P.O.D.'s latest song, "Drop," marks their first new music since the release of 2018's Circles and is the first taste of what fans can expect from their upcoming 11th studio album, Veritas.

"It's been a long time coming," founding guitarist Marcos Curiel told Chuck Armstrong on Loudwire Nights the day "Drop" came out (Sept. 21). "We've been working on this music for quite some time. We started working on it during the pandemic and to finally see it come to fruition and come out to the world, it's exciting, man. We are so excited."

With "Drop" serving as a sort of re-entry into fans' lives, P.O.D. enlisted the help of Lamb of God's Randy Blythe to make sure they made an even bigger — and heavier — impact.

"We've always done shows and have been fans of Lamb of God," said frontman Sonny Sandoval, who joined Curiel for the interview. "But we never really connected on a personal level. It was probably like two years ago, we did the ShipRocked cruise with Lamb of God and we just connected there. Randy's a sweetheart, he's a good human being and he's really close to H.R. [of Bad Brains] and so are we. We kind of hung out that whole cruise together and then we became friends."

Sandoval admitted that even though they became friends, he still thought it was a long shot to get Blythe on "Drop" because, as he put it, "We're not that heavy, you know what I mean?"

Fortunately for P.O.D., Sandoval quickly learned that Blythe is a fan of all kinds of music and as soon as he heard the song, he dug it.

"It's funny, with music, a lot of people kind of put you in a box because they think your band sounds a certain way," Curiel added. "That's all you're about and that's it — but that's just not true."

P.O.D. and the "Nu-Metal" Label

As Curiel said that, it led Chuck to ask him and Sandoval how they felt about being labeled nu-metal in the late-'90s and early-'00s. Even before Chuck could finish the question, both guys started laughing.

At first, Chuck thought that meant they hated the nu-metal label, but Curiel quickly corrected him.

"Chuck, man, I'll tell you this straight up. We used to kind of be more like that [with the nu-metal label], but now as you get older, you go with whatever is going to connect to different people. Like, if that's the connection to them, if they want it to be nu-metal, cool. We're nu-metal. Other people thought we were rap rock, other people were into spiritual, Christian rock ... We were just a rock band and we never wanted to have any type of stigma or any kind of category. We were just a bunch of dudes that started in the garage. The American Dream, man."

The Longevity of P.O.D.

As they reflect on the labels that have been placed on them over the years, Curiel and Sandoval took the opportunity to also discuss the longevity of P.O.D.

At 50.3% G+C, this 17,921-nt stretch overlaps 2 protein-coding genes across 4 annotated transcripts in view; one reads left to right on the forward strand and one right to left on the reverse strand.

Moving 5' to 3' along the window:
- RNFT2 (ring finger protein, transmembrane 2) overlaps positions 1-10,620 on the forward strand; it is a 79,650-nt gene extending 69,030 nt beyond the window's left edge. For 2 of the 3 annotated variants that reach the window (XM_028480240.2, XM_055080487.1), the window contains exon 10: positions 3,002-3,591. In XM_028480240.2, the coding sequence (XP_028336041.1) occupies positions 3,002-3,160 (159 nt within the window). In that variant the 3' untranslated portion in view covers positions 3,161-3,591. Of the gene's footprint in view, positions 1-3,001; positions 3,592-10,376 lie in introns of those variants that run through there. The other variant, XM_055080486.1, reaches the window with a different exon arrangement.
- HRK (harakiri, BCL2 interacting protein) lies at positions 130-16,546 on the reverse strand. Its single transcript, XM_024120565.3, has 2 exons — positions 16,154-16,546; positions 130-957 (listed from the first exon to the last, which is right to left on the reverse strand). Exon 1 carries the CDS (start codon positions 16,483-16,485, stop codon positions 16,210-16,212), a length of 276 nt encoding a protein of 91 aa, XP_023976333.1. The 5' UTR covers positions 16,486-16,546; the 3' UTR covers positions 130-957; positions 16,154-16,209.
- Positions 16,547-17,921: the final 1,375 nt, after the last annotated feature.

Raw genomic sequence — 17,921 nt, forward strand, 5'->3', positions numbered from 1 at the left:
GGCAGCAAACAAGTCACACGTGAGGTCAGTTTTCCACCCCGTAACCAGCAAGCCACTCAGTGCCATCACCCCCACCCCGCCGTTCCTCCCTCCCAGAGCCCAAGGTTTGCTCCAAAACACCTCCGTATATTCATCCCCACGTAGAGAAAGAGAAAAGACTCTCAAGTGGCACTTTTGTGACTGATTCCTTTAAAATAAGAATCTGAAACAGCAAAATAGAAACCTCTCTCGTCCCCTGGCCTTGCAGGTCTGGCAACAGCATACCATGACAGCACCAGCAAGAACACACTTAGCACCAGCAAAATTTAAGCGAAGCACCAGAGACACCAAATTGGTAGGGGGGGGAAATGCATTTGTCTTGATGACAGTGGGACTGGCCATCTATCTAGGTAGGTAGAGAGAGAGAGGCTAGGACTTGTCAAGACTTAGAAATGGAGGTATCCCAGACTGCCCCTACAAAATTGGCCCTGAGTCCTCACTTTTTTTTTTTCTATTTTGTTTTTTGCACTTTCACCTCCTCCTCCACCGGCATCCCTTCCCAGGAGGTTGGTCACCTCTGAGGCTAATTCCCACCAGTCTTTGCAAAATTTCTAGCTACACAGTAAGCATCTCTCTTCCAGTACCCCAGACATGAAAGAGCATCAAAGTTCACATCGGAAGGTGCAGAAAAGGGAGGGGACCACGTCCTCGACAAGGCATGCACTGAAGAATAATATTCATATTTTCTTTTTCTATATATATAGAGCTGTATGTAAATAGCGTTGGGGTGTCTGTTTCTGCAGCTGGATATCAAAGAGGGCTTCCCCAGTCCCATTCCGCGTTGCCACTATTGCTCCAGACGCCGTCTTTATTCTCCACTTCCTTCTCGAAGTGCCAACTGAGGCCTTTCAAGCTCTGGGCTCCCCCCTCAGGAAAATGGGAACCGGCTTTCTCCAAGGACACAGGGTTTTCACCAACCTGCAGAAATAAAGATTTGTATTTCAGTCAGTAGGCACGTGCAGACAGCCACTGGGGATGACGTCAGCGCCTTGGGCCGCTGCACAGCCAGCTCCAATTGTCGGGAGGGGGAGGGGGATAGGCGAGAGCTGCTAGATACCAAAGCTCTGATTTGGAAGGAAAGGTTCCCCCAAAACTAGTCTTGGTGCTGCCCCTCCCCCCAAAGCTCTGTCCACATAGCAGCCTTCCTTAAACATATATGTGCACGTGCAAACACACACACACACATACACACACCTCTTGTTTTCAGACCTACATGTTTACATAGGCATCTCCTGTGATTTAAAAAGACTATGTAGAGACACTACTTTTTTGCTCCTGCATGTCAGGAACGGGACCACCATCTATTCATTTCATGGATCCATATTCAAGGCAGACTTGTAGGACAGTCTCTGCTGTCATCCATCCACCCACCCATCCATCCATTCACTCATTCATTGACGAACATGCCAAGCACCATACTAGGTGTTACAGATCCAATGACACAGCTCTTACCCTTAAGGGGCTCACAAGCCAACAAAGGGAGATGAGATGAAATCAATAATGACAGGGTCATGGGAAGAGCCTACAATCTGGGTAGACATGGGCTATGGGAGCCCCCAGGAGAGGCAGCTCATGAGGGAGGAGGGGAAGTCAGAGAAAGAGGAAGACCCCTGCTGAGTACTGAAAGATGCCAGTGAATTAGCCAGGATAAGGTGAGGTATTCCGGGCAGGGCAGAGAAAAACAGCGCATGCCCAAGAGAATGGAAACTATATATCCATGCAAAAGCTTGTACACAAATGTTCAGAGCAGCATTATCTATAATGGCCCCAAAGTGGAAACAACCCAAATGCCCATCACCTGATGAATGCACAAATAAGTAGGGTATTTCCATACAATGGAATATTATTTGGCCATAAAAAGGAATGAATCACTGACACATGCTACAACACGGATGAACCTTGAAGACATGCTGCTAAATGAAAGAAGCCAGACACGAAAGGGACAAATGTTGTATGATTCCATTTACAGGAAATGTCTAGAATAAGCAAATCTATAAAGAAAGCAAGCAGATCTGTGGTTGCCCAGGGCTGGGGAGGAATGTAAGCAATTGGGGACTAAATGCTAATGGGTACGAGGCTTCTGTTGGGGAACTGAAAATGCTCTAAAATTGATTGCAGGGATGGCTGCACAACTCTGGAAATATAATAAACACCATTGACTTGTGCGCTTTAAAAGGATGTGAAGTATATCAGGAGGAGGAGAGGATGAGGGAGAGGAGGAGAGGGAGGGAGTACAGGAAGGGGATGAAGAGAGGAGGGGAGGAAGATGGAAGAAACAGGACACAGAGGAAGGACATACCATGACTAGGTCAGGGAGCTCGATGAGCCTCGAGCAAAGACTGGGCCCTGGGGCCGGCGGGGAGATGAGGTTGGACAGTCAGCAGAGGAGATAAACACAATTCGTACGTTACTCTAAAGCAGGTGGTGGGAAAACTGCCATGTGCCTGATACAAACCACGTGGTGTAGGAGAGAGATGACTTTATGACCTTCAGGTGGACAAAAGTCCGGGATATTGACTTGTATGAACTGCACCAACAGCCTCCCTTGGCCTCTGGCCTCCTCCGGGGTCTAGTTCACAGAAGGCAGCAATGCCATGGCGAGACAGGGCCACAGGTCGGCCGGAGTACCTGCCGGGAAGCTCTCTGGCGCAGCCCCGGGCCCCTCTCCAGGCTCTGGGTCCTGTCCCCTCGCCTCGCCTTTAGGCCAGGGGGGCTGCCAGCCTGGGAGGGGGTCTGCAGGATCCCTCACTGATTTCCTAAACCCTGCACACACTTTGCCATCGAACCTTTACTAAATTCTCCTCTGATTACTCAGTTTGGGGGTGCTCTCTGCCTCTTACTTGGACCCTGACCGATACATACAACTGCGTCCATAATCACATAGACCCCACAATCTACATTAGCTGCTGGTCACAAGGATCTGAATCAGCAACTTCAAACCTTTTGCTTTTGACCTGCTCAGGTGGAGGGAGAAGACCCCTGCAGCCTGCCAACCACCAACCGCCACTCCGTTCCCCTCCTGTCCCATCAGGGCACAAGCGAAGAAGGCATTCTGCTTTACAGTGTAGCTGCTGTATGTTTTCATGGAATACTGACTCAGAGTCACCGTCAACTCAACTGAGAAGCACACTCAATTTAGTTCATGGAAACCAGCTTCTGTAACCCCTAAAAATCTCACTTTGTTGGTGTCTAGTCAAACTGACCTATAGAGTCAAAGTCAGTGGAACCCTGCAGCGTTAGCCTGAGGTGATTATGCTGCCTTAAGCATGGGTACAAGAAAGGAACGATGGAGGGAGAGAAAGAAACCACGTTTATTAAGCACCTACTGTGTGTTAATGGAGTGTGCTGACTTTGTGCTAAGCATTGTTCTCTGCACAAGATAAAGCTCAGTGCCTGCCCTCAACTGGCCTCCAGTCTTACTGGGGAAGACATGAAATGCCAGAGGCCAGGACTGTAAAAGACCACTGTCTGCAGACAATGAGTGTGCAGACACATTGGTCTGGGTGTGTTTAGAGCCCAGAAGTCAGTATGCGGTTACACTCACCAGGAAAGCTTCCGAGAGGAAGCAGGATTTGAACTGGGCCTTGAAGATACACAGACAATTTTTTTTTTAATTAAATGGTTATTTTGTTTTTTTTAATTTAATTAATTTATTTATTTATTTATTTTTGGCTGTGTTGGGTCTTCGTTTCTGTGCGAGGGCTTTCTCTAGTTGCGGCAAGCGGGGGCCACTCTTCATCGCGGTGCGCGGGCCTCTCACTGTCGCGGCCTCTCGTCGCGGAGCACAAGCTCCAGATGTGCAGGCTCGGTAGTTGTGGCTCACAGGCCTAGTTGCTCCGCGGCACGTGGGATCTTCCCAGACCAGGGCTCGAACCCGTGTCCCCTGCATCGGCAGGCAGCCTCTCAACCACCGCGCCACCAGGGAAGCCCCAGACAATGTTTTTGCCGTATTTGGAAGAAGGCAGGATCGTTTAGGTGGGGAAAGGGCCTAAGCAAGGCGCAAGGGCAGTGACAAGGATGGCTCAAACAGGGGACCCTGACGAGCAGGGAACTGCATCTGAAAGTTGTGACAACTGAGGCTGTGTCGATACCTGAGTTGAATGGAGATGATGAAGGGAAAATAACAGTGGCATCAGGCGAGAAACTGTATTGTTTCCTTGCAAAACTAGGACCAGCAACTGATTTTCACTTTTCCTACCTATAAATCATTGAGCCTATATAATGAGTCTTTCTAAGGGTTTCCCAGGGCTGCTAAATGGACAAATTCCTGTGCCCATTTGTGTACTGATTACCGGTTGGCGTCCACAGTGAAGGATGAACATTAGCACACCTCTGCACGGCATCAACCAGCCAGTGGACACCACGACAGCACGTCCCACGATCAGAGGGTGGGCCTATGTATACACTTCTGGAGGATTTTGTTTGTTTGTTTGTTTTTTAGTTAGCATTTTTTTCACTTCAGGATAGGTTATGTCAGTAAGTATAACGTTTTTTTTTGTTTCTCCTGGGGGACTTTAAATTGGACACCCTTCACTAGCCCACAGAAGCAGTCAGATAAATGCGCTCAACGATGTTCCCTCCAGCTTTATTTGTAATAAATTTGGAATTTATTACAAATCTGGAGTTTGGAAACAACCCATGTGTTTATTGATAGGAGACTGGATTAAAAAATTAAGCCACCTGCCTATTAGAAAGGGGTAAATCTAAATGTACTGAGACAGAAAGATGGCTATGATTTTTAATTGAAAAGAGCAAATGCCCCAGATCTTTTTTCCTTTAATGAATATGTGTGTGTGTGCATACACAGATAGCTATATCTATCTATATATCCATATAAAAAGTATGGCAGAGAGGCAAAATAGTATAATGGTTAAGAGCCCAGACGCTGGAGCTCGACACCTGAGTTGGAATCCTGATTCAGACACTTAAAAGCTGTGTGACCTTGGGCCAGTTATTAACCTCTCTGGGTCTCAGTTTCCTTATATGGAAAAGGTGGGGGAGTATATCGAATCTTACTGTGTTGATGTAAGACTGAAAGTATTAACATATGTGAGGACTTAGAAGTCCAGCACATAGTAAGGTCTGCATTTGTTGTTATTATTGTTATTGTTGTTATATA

Curiel and Wuv Bernardo started playing together in 1991 and in the next year, Bernardo invited his cousin, Sandoval, to join. Gabe Portillo came in on bass and P.O.D. was born.

"It's funny because I always tell people that trends come and go and we've seen so many trends during our life as a band," Curiel explained. "We've seen all these different styles come and then they kind of dwindle and fade away. We're still doing our thing ... These songs are just iconic and epic no matter where we go around the world. We'll play a song and be like, 'Damn, this is still strong.' We could be in another country that doesn't speak English and they know all the lyrics."

READ MORE: P.O.D.'s Sonny Sandoval Recalls the Moment Nu-Metal Blew Up

Curiel also added that one major reason they're still doing what they're doing all these years later is the fact that they actually like each other.

"A lot of it has to do with loving what we do and loving each other as friends and family. I don't think we'd be able to do this if that part of the equation wasn't there ... We love each other as bandmates, as friends, as family members — and we love to look at each other onstage and go, 'Dang, we're rocking this at our age.'"

What Else Did P.O.D.'s Sonny Sandoval and Marcos Curiel Discuss on Loudwire Nights?

  • The legacy of Satellite, their fourth studio album that came out on Sept. 11, 2001
  • What it was like getting to know Randy Blythe as a photographer
  • Some of the common threads between Blythe, H.R. and P.O.D.

Listen to the Full Interview in the Podcast Player Below

Sonny Sandoval and Marcos Curiel joined Loudwire Nights on Thursday, Sept. 21; the show replays online here, and you can tune in live every weeknight at 7PM ET or on the Loudwire app; you can also see if the show is available on your local radio station and listen to interviews on-demand. Stream "Drop" at this location and then check out P.O.D.'s full tour schedule.

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